Detroit QLine embarks with challenges
Will it work?
On Friday, the QLine streetcar system begins rolling along a 6.6-mile loop from downtown to New Center on the city’s fabled Woodward Avenue.
Detroit joins at least 15 U.S cities that have launched a streetcar system since 2000. Detroit, like every other city, believes streetcars are economic engines that will overhaul struggling areas by linking them to more vibrant sections. They can dramatically increase foot traffic, which leads to more businesses and housing, according to data from multiple cities, including Cincinnati, Houston, Washington and Minneapolis, and essentially give an area a hip, big-city feel.
“QLine has already spurred billions of dollars of investment with billions more to come,” wrote Dan Gilbert, chairman and founder of Quicken Loans, in an email to The Detroit News. “It is more than a transportation machine, it is a jobs-creating machine.”
Quicken bought the naming rights to Detroit’s streetcar line.
The debate over whether streetcars work never seems to end in many cities. They are a political litmus test for local candidates. They are used by both sides in the gentrification battle, based on ongoing arguments in Atlanta, Oklahoma City, Tampa and other U.S. cities.
But the streetcar trend is accelerating — for now. The Motor City is among five cities since 2016 to have debuted their streetcar services.
Based on what’s happened in other cities, here is a mix of street-level challenges and some of the broader debates that likely will accompany the QLine:
■Vehicles and people will get in the way. Detroiters are not used to sharing the road with a massive streetcar that can’t stop as quickly as a car, truck or bus. Various cities report an average of 10 accidents a month in the first three months of service, including the occasional fatal wreck. The accident rate tends to go down year after year, based on data collected in such cities as Dallas, Portland and Houston. Federal statistics show streetcars have the lowest rate of accidents among any form of rail mode, according to the Federal Transit Administration.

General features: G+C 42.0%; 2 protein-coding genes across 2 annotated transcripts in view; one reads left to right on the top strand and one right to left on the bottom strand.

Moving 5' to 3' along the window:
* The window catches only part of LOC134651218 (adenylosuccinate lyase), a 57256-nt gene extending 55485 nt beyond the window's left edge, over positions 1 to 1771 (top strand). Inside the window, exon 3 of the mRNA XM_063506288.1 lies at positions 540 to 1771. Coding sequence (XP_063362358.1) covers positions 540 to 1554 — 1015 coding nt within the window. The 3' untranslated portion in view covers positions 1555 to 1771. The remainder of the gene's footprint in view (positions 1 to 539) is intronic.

The QLine has three lane changes along Woodward, which could be potential trouble spots.
“How is this going to work? I don’t know,” said Kimani Brandon, 26, as he recently watched a QLine streetcar wind its way through the Campus Martius roundabout, which caused a small traffic jam as vehicles behind it slowed. Brandon, who works downtown, said he hopes to take the QLine often to go to Midtown and New Center.
“I want it to be great, but, we’ll see,” he said. “It just seems like there’s going to be a learning curve for a lot of people how to drive around it.”
Brandon realizes he can take a public bus to get to Midtown and New Center from downtown but the “wait can be pretty long.”
The Detroit native said he took the bus often when he was younger.
“I’m thinking with the shorter route, the QLine might be different,” he said.